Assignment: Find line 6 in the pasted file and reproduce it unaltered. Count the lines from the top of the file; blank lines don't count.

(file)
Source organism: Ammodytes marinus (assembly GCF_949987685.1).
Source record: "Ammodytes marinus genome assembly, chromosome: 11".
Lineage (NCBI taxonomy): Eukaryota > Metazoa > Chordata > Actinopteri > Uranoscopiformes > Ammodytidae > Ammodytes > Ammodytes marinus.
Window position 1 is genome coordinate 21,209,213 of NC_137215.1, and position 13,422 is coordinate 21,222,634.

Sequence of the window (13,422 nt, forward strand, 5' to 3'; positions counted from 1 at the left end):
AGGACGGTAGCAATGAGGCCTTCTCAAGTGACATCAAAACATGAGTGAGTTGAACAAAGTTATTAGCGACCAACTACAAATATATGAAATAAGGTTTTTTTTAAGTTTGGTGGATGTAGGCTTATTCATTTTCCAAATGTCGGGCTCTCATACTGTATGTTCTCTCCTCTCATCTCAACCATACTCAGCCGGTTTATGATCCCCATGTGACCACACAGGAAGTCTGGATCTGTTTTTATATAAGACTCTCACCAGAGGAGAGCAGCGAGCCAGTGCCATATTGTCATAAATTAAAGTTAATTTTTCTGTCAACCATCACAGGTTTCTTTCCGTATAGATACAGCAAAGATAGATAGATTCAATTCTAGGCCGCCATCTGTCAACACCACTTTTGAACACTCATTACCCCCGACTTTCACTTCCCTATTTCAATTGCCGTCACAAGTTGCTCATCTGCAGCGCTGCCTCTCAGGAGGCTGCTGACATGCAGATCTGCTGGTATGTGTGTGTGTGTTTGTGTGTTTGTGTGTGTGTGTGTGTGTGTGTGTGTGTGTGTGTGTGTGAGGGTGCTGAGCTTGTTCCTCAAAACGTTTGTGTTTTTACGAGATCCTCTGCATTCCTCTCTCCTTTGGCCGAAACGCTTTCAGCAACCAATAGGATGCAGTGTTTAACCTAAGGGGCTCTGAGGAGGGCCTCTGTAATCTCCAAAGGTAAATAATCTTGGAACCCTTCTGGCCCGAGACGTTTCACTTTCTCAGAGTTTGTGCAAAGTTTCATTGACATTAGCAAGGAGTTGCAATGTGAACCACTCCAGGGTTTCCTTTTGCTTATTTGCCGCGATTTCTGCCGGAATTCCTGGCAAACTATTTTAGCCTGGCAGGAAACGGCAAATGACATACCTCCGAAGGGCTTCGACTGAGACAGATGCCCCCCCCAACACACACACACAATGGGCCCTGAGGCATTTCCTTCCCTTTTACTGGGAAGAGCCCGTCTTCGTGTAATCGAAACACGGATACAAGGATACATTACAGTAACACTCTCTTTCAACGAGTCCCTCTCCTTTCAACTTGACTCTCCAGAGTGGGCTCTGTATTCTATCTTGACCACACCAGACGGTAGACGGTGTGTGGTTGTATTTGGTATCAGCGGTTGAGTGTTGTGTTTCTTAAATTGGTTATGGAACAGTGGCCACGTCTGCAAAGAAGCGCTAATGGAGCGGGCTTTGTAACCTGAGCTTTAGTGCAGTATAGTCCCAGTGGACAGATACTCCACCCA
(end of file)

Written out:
AGGACGGTAGCAATGAGGCCTTCTCAAGTGACATCAAAACATGAGTGAGTTGAACAAAGTTATTAGCGACCAACTACAAATATATGAAATAAGGTTTTTTTTAAGTTTGGTGGATGTAGGCTTATTCATTTTCCAAATGTCGGGCTCTCATACTGTATGTTCTCTCCTCTCATCTCAACCATACTCAGCCGGTTTATGATCCCCATGTGACCACACAGGAAGTCTGGATCTGTTTTTATATAAGACTCTCACCAGAGGAGAGCAGCGAGCCAGTGCCATATTGTCATAAATTAAAGTTAATTTTTCTGTCAACCATCACAGGTTTCTTTCCGTATAGATACAGCAAAGATAGATAGATTCAATTCTAGGCCGCCATCTGTCAACACCACTTTTGAACACTCATTACCCCCGACTTTCACTTCCCTATTTCAATTGCCGTCACAAGTTGCTCATCTGCAGCGCTGCCTCTCAGGAGGCTGCTGACATGCAGATCTGCTGGTATGTGTGTGTGTGTTTGTGTGTTTGTGTGTGTGTGTGTGTGTGTGTGTGTGTGTGTGTGTGTGAGGGTGCTGAGCTTGTTCCTCAAAACGTTTGTGTTTTTACGAGATCCTCTGCATTCCTCTCTCCTTTGGCCGAAACGCTTTCAGCAACCAATAGGATGCAGTGTTTAACCTAAGGGGCTCTGAGGAGGGCCTCTGTAATCTCCAAAGGTAAATAATCTTGGAACCCTTCTGGCCCGAGACGTTTCACTTTCTCAGAGTTTGTGCAAAGTTTCATTGACATTAGCAAGGAGTTGCAATGTGAACCACTCCAGGGTTTCCTTTTGCTTATTTGCCGCGATTTCTGCCGGAATTCCTGGCAAACTATTTTAGCCTGGCAGGAAACGGCAAATGACATACCTCCGAAGGGCTTCGACTGAGACAGATGCCCCCCCCAACACACACACACAATGGGCCCTGAGGCATTTCCTTCCCTTTTACTGGGAAGAGCCCGTCTTCGTGTAATCGAAACACGGATACAAGGATACATTACAGTAACACTCTCTTTCAACGAGTCCCTCTCCTTTCAACTTGACTCTCCAGAGTGGGCTCTGTATTCTATCTTGACCACACCAGACGGTAGACGGTGTGTGGTTGTATTTGGTATCAGCGGTTGAGTGTTGTGTTTCTTAAATTGGTTATGGAACAGTGGCCACGTCTGCAAAGAAGCGCTAATGGAGCGGGCTTTGTAACCTGAGCTTTAGTGCAGTATAGTCCCAGTGGACAGATACTCCACCCA